The Opera House Jazz Series has hosted a number of well known Italian artists over the years with some, such as pianist Stefano Bollani, making several appearances on the prestigious Tel Aviv stage. Next Friday (April 20, 9:30 p.m.), Israeli jazz fans will be introduced to a debutante from across the water, in the form of 38-year-old pianist Mirko Signorile, who will front a trio of compatriots including double-bass player Giorgio Vendola and drummer Fabio Accardi, with Tel Aviv Jazz Festival veteran saxophonist Roberto Ottaviano guesting.

Signorile says he knew he was destined to tickle the ivories for his bread and butter. “I started to touch the keys of the piano at age three,” he recalls. “I took my first lessons when I was five or six years old.”

Even so, it took him a while to find his way onto the improvised side of the musical tracks, and he started out with a purely classical education.

“I studied for eight years at a music school in Modugno,” he says, referring to the town he and his family moved to, near his birthplace of Bari, when he was just a year old.

That was followed by more tuition at the Niccolò Piccinni Conservatory in Bari, before Signorile’s educational continuum took a left-field turn, when he studied, privately, for three years with experimental pianist Gianni Lenoci.

Improvisational music really began to take a hold on the young pianist.

“I studied jazz at the Conservatory of Bari and graduated in ‘Techniques of Improvisation’ at the Nino Rota Conservatory of Monopoli,” says Signorile. “I attended the Siena Jazz seminars for two summers and took a private lesson with [New York jazz pianist] Richie Beirach and attended a master class with [American saxophonist] Bob Mover, and one with [American avant garde saxophonist] Dave Liebman.”

In fact, Signorile notes he grew with an eclectic range of sounds and rhythms, which he simply calls “all the music that my ears were listening to.” He is similarly noncommittal on his sources of inspiration. “There are so many that perhaps you would need a whole newspaper to contain them,” he declares.

Even so, there were some important junctures in the pianist’s musical development during his formative years. “When I was a child, my father called my attention to a television program on Rai (Italian national broadcasting company) where a black musician played piano.

I felt the enthusiasm of my father, and I think it was a first approach to black music. I remember well when I was 15 years old, my music theory teacher Pino Alfonsi gave me a tape containing some tunes played by the [jazz guitarist] Pat Metheny Group. I loved it immediately. Honestly, I do not remember the first concert I’ve seen. At age of 18, I started to go to a few pubs in Bari where there was live music. Perhaps the first concert I can clearly remember was the one of Miles Davis in Bari.”

Considering Signorile’s wide-ranging musical education, it is perhaps only natural that the repertoire for his Tel Aviv concert will incorporate diverse material.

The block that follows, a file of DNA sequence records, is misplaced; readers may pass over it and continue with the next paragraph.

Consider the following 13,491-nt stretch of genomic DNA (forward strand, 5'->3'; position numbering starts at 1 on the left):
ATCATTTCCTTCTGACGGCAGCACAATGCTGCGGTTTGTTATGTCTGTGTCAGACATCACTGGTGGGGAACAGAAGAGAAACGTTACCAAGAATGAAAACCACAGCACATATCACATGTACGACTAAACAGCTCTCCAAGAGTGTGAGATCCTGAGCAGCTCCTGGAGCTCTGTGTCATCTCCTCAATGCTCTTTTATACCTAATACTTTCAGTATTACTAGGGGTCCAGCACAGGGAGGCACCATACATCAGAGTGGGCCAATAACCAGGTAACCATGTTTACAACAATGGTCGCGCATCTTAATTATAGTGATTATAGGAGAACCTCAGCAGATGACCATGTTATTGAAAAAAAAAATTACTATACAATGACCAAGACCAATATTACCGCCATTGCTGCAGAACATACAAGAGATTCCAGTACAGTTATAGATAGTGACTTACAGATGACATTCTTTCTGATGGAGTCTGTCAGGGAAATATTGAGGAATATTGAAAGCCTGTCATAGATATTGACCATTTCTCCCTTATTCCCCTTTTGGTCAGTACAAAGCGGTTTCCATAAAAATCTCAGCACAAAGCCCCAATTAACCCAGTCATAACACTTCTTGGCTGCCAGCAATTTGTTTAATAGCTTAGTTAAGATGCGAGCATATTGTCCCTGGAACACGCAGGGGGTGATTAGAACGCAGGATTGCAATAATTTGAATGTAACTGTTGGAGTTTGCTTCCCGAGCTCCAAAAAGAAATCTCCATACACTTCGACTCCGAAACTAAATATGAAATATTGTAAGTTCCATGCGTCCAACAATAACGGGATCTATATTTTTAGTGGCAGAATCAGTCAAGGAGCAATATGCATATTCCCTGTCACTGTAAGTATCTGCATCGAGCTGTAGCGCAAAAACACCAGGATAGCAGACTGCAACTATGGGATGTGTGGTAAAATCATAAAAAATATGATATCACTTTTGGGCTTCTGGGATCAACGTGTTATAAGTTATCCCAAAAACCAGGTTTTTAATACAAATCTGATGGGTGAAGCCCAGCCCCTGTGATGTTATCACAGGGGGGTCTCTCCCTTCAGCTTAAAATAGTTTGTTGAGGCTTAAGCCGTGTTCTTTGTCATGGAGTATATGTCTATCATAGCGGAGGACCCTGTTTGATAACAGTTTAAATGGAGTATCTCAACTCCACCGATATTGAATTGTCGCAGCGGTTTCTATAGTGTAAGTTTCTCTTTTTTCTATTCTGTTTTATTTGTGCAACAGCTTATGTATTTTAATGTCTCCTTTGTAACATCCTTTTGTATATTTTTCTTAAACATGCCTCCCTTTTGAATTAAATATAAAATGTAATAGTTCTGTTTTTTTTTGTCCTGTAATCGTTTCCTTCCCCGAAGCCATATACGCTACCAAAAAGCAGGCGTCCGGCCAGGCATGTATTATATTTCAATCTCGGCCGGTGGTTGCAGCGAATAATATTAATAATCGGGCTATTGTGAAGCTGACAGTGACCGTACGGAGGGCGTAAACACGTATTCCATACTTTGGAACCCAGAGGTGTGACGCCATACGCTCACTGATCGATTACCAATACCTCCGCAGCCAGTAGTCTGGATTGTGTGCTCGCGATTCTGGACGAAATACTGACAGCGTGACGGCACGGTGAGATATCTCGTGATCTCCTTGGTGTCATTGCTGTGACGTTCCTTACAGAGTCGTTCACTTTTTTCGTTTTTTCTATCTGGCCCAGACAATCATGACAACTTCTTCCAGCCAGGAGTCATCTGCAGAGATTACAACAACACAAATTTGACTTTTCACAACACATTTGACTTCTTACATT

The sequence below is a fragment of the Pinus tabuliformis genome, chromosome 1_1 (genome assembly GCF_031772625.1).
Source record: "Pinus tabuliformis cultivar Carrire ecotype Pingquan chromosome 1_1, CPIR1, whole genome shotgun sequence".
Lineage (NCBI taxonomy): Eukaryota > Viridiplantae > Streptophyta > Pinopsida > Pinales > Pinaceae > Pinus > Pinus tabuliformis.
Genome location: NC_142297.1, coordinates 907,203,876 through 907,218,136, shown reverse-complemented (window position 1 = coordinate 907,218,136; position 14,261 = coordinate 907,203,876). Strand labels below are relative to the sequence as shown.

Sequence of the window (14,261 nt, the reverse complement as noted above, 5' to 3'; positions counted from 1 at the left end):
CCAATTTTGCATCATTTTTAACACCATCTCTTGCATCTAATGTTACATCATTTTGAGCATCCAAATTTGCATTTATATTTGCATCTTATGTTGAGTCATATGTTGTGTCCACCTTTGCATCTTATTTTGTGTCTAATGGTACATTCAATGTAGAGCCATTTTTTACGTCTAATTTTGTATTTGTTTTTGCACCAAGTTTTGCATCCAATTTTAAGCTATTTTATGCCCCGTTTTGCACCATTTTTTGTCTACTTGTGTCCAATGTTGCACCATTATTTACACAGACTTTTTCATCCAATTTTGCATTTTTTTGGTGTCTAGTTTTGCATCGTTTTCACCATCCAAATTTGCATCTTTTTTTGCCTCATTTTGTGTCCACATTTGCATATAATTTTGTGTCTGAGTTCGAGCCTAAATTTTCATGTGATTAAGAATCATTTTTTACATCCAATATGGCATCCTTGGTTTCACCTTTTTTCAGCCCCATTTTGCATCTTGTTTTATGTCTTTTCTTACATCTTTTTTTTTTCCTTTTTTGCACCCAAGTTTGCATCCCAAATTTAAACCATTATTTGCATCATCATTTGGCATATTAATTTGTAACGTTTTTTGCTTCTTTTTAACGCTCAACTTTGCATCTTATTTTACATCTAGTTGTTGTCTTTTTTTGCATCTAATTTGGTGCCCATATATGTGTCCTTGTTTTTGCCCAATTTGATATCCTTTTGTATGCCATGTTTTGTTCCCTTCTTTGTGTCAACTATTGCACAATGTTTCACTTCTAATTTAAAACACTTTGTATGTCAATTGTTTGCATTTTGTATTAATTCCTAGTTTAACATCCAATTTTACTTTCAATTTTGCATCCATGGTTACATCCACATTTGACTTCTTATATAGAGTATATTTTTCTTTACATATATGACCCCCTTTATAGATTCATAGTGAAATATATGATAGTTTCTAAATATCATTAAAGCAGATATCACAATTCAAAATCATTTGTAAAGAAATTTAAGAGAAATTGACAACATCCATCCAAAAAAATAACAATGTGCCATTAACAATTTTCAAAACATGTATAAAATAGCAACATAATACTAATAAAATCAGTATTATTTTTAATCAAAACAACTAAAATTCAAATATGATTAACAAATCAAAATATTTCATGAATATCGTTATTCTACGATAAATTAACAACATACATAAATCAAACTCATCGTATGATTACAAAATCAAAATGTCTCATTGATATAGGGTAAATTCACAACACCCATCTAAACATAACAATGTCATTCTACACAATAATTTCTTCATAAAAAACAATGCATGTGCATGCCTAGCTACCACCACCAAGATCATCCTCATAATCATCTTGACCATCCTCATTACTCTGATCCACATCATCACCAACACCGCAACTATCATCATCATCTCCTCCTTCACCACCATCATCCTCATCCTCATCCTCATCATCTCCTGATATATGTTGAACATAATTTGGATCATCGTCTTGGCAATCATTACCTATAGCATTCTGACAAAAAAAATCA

The trio will play numbers from Signorile’s 2009 release Clessidra (Hourglass), and some from his forthcoming new album La primavera del 2012. In recent years, the Opera House Jazz Series has featured jazz renditions of a large number of Israeli staples, and next week’s concert will include Signorile’s singular readings of songs originally written in Hebrew and Yiddish.

Surprisingly, the pianist says he has a strong affinity with the “mamma loshen.”

“I know the Yiddish culture very well. In fact, I recorded a CD, entitled Betàm Soul, with singer Giovanna Carone, which focused on songs by [Jewish Polish songwriter Mordehai] Gebirtig, [Russian writer-poet Aaron] Zeitlin, [Russian songwriter Herman] Yablokoff, and [Vilnius-born singer-songwriter Kasriel] Broydo,” he notes.

Signorile says he feeds off both the musicality, and the historical and cultural baggage that comes with the language. “I deeply love the sound of Yiddish language, the richness of cultural crossroads that it has in it, and then I love the message that each of these artists have given through their words,” he says. “They had the strength to sing [about] the joy of living, despite everything.”

Many of the writers whose works the pianist will perform here did not survive the Holocaust.

At the end of the day, for Signorile, it is all about what gets him going. “My relationship with the music I love does not change with its geographic origin,” he states. “I approach those sounds, notes, rhythms and harmonies not in a philological way or with reverential respect. If the music makes me feel something and it is in tune with me and my vibration frequencies, then I find my way of playing it.”

The pianist evidently found something to tickle his musical funny bone in the Israeli Songbook, too.

“In Tel Aviv I will also play some Israeli songs that the artistic director, Nitzan Kremer, asked me to rearrange in a personal and more jazzy way,” he says. “I am looking forward to April 20th.”

Mirko Signorile will perform at the Israeli Opera House in Tel Aviv on April 20 at 9:30 p.m. For tickets and more information: 03-6927777 and www.israel-opera.co.il

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